Compare the 1997 Asian financial crisis with the subprime crisis
- Description of the subprime crisis: this ongoing mortgage bond market crisis has led to the downfall of property prices and then to a financial crisis, a credit crunch and almost a liquidity crisis
- The 1997 Asian financial crisis started with the devaluation of the Thai baht and led several Asian countries to a severe crisis and a slow-down of investments
- These two crises clearly have characteristics in common; however they are essentially different
The subprime crisis was triggered by an expectation of defaults of payments on subprime mortgages in the US. It is an on-going crisis that has already led to the free fall of the US housing prices, billions of losses by banks, and generally speaking a slow-down (maybe a recession) of the American economy. The impact of the crisis has already been big enough so as to influence all the major capital markets of the world. On the other side, the 1997 Asian financial crisis was a major financial crisis that hit most of south-East Asia and Japan, also referred to as the East Asian currency crisis. There were fears that the crisis would grow through financial contagion, but it affected the world economy only relatively (afterwards investors were reluctant to lend money to developing countries, leading to a meltdown of these economies). Although we do not know exactly how bad the current crisis is going to be, we can say that both crises are serious. We will describe the main characteristics of the two crises and then compare them.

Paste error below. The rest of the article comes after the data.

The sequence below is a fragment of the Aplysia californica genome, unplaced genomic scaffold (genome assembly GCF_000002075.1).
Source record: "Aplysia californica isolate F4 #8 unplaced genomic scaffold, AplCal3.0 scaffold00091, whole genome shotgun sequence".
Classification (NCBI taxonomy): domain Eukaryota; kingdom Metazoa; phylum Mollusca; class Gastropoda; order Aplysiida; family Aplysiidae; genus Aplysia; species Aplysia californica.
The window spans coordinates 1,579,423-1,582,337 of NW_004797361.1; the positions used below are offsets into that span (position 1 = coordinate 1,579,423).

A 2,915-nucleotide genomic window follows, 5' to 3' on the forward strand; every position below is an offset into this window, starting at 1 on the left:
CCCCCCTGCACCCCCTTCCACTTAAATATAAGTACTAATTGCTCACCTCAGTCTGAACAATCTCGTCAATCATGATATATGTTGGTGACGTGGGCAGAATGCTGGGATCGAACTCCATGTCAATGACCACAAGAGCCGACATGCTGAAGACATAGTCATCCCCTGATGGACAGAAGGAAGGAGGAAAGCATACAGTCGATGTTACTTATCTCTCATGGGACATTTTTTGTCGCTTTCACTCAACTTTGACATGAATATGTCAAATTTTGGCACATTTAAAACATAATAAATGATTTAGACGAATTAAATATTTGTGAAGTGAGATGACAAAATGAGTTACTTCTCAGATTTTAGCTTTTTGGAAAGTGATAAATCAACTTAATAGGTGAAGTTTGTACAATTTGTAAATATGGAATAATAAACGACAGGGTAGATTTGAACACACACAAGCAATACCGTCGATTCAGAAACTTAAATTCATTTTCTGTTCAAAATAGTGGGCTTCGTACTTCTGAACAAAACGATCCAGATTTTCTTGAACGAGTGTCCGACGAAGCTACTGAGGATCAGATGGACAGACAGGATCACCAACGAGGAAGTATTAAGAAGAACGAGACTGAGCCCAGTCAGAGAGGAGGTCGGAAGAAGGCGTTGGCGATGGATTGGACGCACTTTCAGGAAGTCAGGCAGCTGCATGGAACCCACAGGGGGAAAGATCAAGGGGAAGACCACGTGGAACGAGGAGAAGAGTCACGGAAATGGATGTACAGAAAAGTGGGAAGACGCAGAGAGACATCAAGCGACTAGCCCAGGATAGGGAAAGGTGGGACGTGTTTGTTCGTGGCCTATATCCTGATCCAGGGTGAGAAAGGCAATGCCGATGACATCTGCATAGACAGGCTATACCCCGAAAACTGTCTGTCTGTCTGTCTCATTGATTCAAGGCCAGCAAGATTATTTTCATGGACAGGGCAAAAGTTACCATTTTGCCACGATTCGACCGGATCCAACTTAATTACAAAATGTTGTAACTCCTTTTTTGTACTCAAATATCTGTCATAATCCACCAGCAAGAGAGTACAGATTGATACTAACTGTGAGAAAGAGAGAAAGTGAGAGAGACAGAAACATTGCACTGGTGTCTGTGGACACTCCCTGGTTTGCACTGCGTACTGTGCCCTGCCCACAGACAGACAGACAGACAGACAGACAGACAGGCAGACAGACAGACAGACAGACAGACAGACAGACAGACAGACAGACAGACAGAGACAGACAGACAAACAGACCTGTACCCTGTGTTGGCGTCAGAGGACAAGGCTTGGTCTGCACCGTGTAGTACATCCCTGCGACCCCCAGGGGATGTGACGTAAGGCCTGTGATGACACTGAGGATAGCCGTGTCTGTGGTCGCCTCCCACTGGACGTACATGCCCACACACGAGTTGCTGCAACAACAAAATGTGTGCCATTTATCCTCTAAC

[...] To sum up with, this ongoing mortgage bond market crisis has led to the downfall of property prices and then to a financial crisis, a credit crunch and almost a liquidity crisis The 1997 Asian financial crisis started with the collapse of the Thai baht following the decision of Thai government to float the currency, cutting its attachment to the U.S The countries that suffered the most form the crisis were South Korea, Thailand and Indonesia. Japan suffered too, but the country was facing its own long-term economic problems. [...]
[...] In the U.S the bubble was created by the development of subprime mortgages, making it easier for poor families to access property. In Thailand, real estate prices rose as a consequence of the flow of investment money in the region leading to high assets value. To sum up, both crises share the same warning signs: abundant liquidity, rapid credit growth and property prices surge. These two crises are nevertheless essentially different. The subprime crisis is unique and has distinctive characteristics. [...]